It isn’t just consumers who will be paying more to borrow. Businesses also are facing higher interest rates, making it more likely business leaders think twice before taking out new loans for investment or expansion.

“Once interest rates go up, some businesses are going to start saying, ‘Is it worth it? Maybe it doesn’t make sense to borrow anymore,'” said Claudia Sahm, a senior fellow at the Jain Family Institute and former Fed economist. “That filters down to the labor market, because when businesses don’t invest in new stores or factories, they don’t need as many workers.”

A pullback in hiring would be a notable turn for the labor market, which has added a record 7 million jobs in the past year. Readily available financing, plus booming demand for products and services have emboldened companies of all types to step up recruitment and hiring. But as the cost of borrowing rises — most corporate interest rates are based on the 10-year Treasury yield, which is already trending up — that could begin to change.

It is worth noting, though, that the Fed does not have direct control over supply chain disruptions, which are at the root of many companies’ inflation troubles. Economists generally agree that the war in Ukraine and a new round of covid-related shutdowns in China are likely to add hurdles for businesses.

There is a risk that higher interest rates could lead to layoffs or jumps in unemployment, which is keeping the Fed from being too aggressive with rate hikes.

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3. Slowdown in the stock market

After soaring to repeated record highs during the pandemic, the stock market has come back down in recent months, in part because of looming concerns that the Fed would begin raising interest rates. But those expectations have already been factored into investors’ stock purchases and trades, meaning there probably won’t be additional fallout following this week’s hike.

Still, the overall softening in the stock market can have ripple effects for millions of households. The majority of Americans — 56 percent — own stocks, either as individual investments or in mutual funds or retirement accounts, according to Gallup. And for recent retirees in particular, lower stock prices can translate to less income.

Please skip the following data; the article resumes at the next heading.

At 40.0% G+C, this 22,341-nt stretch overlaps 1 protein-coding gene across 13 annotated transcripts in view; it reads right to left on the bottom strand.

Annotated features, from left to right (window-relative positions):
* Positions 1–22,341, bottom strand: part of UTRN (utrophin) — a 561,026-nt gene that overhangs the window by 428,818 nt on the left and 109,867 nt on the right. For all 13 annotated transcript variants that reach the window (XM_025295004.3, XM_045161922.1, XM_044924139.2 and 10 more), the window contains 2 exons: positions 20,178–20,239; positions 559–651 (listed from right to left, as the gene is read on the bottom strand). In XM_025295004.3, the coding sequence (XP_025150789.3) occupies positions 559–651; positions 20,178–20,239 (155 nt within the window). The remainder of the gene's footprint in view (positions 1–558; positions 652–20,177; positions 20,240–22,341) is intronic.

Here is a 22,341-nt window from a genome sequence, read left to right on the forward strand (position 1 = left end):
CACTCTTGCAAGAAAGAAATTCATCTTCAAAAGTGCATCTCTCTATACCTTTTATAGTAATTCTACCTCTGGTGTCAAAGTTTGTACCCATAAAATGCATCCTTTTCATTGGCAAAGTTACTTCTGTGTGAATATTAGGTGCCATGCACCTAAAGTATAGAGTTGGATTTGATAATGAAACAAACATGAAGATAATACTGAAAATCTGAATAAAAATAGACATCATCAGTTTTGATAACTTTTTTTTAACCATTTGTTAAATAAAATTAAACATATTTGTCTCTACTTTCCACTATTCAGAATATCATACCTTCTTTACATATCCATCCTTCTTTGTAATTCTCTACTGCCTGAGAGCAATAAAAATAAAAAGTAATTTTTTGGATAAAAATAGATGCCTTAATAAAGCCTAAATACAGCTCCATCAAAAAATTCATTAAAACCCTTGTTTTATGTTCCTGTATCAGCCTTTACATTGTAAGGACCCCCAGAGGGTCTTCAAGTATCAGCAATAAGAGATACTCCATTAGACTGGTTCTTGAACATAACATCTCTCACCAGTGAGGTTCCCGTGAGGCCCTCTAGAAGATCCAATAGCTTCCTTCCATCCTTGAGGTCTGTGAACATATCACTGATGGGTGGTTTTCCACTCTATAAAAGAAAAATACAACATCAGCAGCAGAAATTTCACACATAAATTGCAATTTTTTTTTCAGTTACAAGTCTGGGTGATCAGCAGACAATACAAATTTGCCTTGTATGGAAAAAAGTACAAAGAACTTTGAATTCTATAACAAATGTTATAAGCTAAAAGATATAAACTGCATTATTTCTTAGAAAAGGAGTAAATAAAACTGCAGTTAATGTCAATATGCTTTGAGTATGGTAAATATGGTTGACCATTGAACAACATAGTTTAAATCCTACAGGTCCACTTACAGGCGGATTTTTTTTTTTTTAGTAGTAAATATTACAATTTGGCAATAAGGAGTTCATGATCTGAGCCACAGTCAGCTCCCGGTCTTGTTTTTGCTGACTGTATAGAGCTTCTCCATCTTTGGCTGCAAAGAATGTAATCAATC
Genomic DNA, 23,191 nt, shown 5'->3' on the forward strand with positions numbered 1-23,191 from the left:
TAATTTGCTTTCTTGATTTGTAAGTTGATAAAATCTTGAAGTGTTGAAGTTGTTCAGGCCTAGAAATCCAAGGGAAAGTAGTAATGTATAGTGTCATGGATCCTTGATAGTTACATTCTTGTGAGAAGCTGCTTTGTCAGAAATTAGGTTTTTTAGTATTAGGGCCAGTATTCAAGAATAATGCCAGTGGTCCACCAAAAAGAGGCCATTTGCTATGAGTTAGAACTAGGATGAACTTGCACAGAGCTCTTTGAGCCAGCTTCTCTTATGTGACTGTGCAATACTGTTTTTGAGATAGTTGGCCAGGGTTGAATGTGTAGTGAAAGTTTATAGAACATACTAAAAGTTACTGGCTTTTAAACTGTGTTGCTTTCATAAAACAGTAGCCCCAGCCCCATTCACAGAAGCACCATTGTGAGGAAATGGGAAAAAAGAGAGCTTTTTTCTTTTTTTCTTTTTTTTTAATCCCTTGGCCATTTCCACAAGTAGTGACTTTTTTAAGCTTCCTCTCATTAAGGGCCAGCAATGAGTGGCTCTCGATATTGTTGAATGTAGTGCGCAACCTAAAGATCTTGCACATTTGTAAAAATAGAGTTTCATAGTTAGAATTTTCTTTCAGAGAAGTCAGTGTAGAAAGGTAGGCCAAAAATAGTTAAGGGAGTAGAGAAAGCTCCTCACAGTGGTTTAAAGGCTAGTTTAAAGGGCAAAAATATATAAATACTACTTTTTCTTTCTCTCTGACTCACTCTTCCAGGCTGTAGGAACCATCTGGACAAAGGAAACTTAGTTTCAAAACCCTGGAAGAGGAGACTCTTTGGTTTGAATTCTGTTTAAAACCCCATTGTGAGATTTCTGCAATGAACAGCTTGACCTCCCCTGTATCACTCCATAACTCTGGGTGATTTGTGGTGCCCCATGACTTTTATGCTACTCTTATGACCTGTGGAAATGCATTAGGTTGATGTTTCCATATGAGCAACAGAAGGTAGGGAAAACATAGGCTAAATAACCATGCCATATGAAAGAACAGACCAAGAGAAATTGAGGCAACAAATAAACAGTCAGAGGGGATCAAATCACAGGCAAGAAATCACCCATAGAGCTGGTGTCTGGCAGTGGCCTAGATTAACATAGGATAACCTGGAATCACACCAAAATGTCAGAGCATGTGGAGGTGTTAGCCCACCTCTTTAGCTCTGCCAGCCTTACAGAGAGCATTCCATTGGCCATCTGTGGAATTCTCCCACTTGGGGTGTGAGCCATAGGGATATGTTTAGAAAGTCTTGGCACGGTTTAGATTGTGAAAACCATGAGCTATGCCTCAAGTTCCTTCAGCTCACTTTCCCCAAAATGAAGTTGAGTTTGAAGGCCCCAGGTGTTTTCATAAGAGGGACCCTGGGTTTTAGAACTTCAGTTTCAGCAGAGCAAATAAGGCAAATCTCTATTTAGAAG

Any slowdown in economic activity resulting from the Fed’s rate hike is likely to keep stock prices under pressure, particularly for highflying tech companies.

“The Federal Reserve’s words are very powerful,” Sahm said. “They can tell us they intend to raise interest rates, and that’s enough to move markets.”

Growing geopolitical unrest will also have ripple effects: Russia’s invasion of Ukraine has weighed on stocks, wiping out about $12 trillion worth of wealth in recent weeks, according to Danielle DiMartino Booth, chief executive of Quill Intelligence and a former adviser to the Dallas Fed.

All of that — plus any additional fallout following Powell’s remarks on Wednesday, when he doubled down on the possibility of multiple rate hikes this year — could pressure households and their spending decisions, she said.

“If you see your stock market portfolio losing value, you’re going to slow down your spending,” Booth said. “There’s going to be additional reticence on the part of consumers.”

4. Slowing inflation — eventually

As higher interest rates work their way through the economy, cooling demand for homes, cars and other investments, the big hope is that prices will also simmer down.

For example, the average price for a dozen eggs has jumped to $2.01 from $1.60 a year ago. The average price for a used car has gone up much more, by 41 percent, and this year is expected to break $30,000 for the first time, according to Edmunds.com. Policymakers are betting higher interest rates will bring those prices back down.

“The higher the interest rate, the more people are paying,” Sahm said. “As prices go up — whether it’s because of market forces or other economic factors — demand tends to go down. That’s the goal here.”

But, she said, that tends to be easier in some categories than others. Food and energy prices, for example, are largely dependent on supply, not demand. “In general, demand for those things is set,” she said. “It’s all about supply, and our supply is very tied to world events.”

“It takes a couple of years for a given long-term interest rate hike to fully work its way through the economy,” said Bergstrand of Notre Dame. “Short-term rates will go up faster, but it takes a while for these hikes to work their way through and actually reduce consumption and investment saving.”